In the steamy swelter of this summer, I have often thought about the days of my youth when we didn’t have air conditioning. It didn’t really seem like a horrible thing (and we couldn’t complain to our friends via Facebook anyway); even the hottest days were managed with big fans. My dad, the ever clever “MacGiver,” fashioned “air conditioning” by placing a big block of ice right in front of the fan, cooling the hot air that blew through the little galley kitchen. We grilled out – not because we were inspired by the most recent Bobby Flay show in Food Network, but because my parents didn’t want to heat up the kitchen. We would stay outside on the back patio, visiting with neighbors (uninterrupted by Blackberries and having no “app” for any point of contention); talking by the light of the metal “tiki torches” until I drifted off to sleep, only to awake in my bed the next morning. And yes, my mother did put my leotards and tights IN THE FREEZER so my summer dance classes would at least BEGIN in a cool manner as the then-downtown Jordan College of Music dance studios didn’t have air conditioning either.
It was a special time. In my mind, it sort of runs like an episode of the Wonder Years. But it makes me ponder, what would happen today if an entire community reverted back to a life without all the conveniences.
Well, our Amish friends to the north exemplify what can happen.
I came across an article I “bookmarked” in May called “Why Amish Businesses Don’t Fail.” It recounts Erik Wesner’s new book, Success Made Simple: An Inside Look at Why Amish Businesses Thrive. The article reveals some really surprising statistics including the fact that 95 percent of Amish businesses succeed – in contrast to the 50 percent success rate of small businesses in America. And, just a note: This success rate is for the most part without cell phones or websites.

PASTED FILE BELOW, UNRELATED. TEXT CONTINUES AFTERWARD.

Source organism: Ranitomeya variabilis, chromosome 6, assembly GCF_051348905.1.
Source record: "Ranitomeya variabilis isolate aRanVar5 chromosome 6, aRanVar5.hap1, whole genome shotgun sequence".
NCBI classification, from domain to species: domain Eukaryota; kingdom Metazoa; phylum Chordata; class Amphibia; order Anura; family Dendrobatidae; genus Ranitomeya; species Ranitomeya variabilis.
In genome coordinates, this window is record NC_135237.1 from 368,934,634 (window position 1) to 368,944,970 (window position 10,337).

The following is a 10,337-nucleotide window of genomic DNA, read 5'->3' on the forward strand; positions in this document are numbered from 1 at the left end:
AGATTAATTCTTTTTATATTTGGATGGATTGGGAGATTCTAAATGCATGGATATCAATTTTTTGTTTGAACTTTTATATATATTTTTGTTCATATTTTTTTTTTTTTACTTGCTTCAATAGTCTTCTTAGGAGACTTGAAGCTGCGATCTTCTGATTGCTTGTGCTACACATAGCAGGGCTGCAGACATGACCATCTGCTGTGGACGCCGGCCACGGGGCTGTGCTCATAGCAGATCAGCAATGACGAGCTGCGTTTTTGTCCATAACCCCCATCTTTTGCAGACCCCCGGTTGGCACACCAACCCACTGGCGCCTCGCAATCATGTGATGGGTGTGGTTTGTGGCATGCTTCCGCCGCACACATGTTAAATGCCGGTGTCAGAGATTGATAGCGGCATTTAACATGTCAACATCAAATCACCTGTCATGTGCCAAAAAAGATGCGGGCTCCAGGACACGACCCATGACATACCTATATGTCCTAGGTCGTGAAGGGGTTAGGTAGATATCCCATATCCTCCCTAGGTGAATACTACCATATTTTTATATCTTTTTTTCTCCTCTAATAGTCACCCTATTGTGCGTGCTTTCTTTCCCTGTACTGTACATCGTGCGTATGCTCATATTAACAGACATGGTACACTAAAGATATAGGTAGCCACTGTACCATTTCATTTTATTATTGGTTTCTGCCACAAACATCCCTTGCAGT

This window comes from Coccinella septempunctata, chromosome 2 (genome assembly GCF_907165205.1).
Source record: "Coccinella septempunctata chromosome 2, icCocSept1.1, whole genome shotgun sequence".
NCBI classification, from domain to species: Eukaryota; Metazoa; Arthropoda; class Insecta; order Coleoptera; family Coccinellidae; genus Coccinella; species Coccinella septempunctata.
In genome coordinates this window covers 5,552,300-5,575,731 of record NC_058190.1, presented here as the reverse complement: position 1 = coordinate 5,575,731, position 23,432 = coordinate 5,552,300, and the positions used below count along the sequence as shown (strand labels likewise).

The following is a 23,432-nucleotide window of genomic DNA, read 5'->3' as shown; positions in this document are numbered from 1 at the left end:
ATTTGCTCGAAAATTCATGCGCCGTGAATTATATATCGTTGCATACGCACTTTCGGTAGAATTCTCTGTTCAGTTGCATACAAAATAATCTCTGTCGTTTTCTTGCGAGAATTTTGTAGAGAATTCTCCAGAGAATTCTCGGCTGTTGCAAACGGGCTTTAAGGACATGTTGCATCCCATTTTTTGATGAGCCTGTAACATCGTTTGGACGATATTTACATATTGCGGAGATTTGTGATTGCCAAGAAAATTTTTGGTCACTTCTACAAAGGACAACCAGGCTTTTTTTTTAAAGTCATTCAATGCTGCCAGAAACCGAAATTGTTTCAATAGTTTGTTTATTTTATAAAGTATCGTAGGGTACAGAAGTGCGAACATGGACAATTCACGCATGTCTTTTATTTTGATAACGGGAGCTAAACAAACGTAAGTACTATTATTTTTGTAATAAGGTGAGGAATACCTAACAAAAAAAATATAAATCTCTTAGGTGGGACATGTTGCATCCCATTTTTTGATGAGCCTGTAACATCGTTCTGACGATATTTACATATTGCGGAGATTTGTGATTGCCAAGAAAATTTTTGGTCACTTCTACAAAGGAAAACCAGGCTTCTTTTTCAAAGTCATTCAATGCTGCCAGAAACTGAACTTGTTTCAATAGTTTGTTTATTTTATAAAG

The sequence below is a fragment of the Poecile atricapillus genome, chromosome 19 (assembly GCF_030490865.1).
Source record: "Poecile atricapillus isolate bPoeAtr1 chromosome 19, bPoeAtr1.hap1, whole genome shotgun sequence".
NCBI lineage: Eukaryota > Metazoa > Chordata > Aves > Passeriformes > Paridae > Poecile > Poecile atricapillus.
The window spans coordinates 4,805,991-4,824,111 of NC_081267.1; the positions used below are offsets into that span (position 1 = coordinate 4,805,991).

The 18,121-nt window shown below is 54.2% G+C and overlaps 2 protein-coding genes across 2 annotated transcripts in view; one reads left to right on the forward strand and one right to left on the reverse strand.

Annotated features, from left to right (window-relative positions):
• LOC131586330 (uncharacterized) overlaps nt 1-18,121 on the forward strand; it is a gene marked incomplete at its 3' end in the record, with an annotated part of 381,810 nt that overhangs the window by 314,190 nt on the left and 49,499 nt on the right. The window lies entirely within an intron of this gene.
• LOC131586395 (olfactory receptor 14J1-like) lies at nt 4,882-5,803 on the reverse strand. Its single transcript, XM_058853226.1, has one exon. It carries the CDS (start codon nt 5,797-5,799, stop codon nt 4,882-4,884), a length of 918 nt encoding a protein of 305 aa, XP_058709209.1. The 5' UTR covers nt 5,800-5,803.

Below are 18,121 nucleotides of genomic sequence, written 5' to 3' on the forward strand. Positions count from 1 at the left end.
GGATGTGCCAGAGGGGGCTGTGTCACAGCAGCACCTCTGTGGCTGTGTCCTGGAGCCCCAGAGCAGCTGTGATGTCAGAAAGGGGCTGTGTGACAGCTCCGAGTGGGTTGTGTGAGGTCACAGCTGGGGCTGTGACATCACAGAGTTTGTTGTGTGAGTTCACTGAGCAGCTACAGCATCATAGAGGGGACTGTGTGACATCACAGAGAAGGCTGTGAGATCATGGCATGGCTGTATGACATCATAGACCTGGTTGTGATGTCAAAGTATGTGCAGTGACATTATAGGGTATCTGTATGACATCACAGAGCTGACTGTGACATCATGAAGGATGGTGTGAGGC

Some lessons leaders of organizations and entrepreneurs might take to heart:
- Hard work and cooperation – These factors create REAL relationships and a sense of commitment and loyalty that are rarely broken.
- Stick to what you know – The Amish know the value of their “brand.”
- Credit business success to those around you – A sense of humility goes a long way.
- Recognize the balance between work life and your moral compass – While a majority of Americans don’t see technology in the same “taboo” light as the Amish, there’s a whole lot to be gained in terms of “quality family time” if you are not checking your smart phone every 15 minutes.
My dream of the “sustainable farm” with chickens and goats and a year-round garden is looking pretty good; until now, I never thought about creating a business model around it … May be something to think about.
Have you taken steps to simplify your life? How did you do it?